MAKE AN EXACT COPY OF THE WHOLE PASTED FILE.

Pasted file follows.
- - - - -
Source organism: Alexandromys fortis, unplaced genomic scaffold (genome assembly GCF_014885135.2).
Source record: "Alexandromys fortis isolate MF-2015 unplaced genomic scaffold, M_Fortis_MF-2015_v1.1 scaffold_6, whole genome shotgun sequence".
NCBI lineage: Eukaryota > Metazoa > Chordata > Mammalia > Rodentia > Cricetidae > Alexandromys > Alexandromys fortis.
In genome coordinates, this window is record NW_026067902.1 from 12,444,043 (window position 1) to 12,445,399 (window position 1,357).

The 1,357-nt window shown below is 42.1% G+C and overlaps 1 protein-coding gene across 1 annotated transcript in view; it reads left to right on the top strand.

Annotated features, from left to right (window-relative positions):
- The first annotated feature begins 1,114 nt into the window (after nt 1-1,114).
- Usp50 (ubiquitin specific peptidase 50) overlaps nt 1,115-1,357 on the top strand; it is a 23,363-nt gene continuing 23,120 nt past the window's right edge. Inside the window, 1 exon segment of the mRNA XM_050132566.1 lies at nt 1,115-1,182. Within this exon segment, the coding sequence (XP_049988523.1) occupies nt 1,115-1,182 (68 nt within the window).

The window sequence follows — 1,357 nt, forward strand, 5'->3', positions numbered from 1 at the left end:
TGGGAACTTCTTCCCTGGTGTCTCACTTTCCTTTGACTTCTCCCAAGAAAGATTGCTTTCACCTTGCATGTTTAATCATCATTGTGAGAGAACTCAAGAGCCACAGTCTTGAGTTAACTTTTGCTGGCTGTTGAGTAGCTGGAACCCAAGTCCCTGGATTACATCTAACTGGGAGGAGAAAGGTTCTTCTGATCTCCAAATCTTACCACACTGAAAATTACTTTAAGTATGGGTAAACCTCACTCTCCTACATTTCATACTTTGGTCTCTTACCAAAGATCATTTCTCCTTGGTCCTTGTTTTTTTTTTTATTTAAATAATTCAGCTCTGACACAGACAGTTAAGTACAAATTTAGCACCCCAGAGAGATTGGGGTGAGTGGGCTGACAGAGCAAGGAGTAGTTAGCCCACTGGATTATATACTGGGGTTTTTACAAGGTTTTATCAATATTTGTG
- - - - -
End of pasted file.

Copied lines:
Source organism: Alexandromys fortis, unplaced genomic scaffold (genome assembly GCF_014885135.2).
Source record: "Alexandromys fortis isolate MF-2015 unplaced genomic scaffold, M_Fortis_MF-2015_v1.1 scaffold_6, whole genome shotgun sequence".
NCBI lineage: Eukaryota > Metazoa > Chordata > Mammalia > Rodentia > Cricetidae > Alexandromys > Alexandromys fortis.
In genome coordinates, this window is record NW_026067902.1 from 12,444,043 (window position 1) to 12,445,399 (window position 1,357).

The 1,357-nt window shown below is 42.1% G+C and overlaps 1 protein-coding gene across 1 annotated transcript in view; it reads left to right on the top strand.

Annotated features, from left to right (window-relative positions):
- The first annotated feature begins 1,114 nt into the window (after nt 1-1,114).
- Usp50 (ubiquitin specific peptidase 50) overlaps nt 1,115-1,357 on the top strand; it is a 23,363-nt gene continuing 23,120 nt past the window's right edge. Inside the window, 1 exon segment of the mRNA XM_050132566.1 lies at nt 1,115-1,182. Within this exon segment, the coding sequence (XP_049988523.1) occupies nt 1,115-1,182 (68 nt within the window).

The window sequence follows — 1,357 nt, forward strand, 5'->3', positions numbered from 1 at the left end:
TGGGAACTTCTTCCCTGGTGTCTCACTTTCCTTTGACTTCTCCCAAGAAAGATTGCTTTCACCTTGCATGTTTAATCATCATTGTGAGAGAACTCAAGAGCCACAGTCTTGAGTTAACTTTTGCTGGCTGTTGAGTAGCTGGAACCCAAGTCCCTGGATTACATCTAACTGGGAGGAGAAAGGTTCTTCTGATCTCCAAATCTTACCACACTGAAAATTACTTTAAGTATGGGTAAACCTCACTCTCCTACATTTCATACTTTGGTCTCTTACCAAAGATCATTTCTCCTTGGTCCTTGTTTTTTTTTTTATTTAAATAATTCAGCTCTGACACAGACAGTTAAGTACAAATTTAGCACCCCAGAGAGATTGGGGTGAGTGGGCTGACAGAGCAAGGAGTAGTTAGCCCACTGGATTATATACTGGGGTTTTTACAAGGTTTTATCAATATTTGTG